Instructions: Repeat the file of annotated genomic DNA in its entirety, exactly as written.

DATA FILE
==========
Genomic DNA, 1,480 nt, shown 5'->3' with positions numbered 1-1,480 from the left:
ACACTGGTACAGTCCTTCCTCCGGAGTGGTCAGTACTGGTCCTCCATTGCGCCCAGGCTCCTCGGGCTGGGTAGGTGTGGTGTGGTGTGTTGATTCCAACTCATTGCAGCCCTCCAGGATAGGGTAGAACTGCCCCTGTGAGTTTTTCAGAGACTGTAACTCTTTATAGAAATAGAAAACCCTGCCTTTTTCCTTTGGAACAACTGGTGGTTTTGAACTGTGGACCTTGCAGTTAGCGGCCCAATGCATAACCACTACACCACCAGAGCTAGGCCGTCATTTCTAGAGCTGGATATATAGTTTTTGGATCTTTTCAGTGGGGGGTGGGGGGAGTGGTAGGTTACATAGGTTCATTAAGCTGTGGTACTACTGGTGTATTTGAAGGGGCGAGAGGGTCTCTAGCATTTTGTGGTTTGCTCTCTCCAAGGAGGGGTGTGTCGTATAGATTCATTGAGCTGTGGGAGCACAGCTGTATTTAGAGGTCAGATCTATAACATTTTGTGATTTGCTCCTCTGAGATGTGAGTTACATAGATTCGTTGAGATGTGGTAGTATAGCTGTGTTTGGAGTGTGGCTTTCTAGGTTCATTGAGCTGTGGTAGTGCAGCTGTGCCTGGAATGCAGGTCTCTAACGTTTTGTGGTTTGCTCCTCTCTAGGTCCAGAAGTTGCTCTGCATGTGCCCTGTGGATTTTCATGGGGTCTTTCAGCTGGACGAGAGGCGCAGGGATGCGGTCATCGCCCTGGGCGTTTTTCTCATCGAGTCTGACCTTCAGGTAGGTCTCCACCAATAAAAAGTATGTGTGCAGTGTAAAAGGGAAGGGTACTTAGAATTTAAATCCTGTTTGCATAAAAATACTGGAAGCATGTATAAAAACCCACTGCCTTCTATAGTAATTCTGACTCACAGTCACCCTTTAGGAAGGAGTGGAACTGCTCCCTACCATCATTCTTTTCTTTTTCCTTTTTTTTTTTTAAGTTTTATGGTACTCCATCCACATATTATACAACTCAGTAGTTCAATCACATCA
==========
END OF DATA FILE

Genomic DNA, 1,480 nt, shown 5'->3' with positions numbered 1-1,480 from the left:
ACACTGGTACAGTCCTTCCTCCGGAGTGGTCAGTACTGGTCCTCCATTGCGCCCAGGCTCCTCGGGCTGGGTAGGTGTGGTGTGGTGTGTTGATTCCAACTCATTGCAGCCCTCCAGGATAGGGTAGAACTGCCCCTGTGAGTTTTTCAGAGACTGTAACTCTTTATAGAAATAGAAAACCCTGCCTTTTTCCTTTGGAACAACTGGTGGTTTTGAACTGTGGACCTTGCAGTTAGCGGCCCAATGCATAACCACTACACCACCAGAGCTAGGCCGTCATTTCTAGAGCTGGATATATAGTTTTTGGATCTTTTCAGTGGGGGGTGGGGGGAGTGGTAGGTTACATAGGTTCATTAAGCTGTGGTACTACTGGTGTATTTGAAGGGGCGAGAGGGTCTCTAGCATTTTGTGGTTTGCTCTCTCCAAGGAGGGGTGTGTCGTATAGATTCATTGAGCTGTGGGAGCACAGCTGTATTTAGAGGTCAGATCTATAACATTTTGTGATTTGCTCCTCTGAGATGTGAGTTACATAGATTCGTTGAGATGTGGTAGTATAGCTGTGTTTGGAGTGTGGCTTTCTAGGTTCATTGAGCTGTGGTAGTGCAGCTGTGCCTGGAATGCAGGTCTCTAACGTTTTGTGGTTTGCTCCTCTCTAGGTCCAGAAGTTGCTCTGCATGTGCCCTGTGGATTTTCATGGGGTCTTTCAGCTGGACGAGAGGCGCAGGGATGCGGTCATCGCCCTGGGCGTTTTTCTCATCGAGTCTGACCTTCAGGTAGGTCTCCACCAATAAAAAGTATGTGTGCAGTGTAAAAGGGAAGGGTACTTAGAATTTAAATCCTGTTTGCATAAAAATACTGGAAGCATGTATAAAAACCCACTGCCTTCTATAGTAATTCTGACTCACAGTCACCCTTTAGGAAGGAGTGGAACTGCTCCCTACCATCATTCTTTTCTTTTTCCTTTTTTTTTTTTAAGTTTTATGGTACTCCATCCACATATTATACAACTCAGTAGTTCAATCACATCA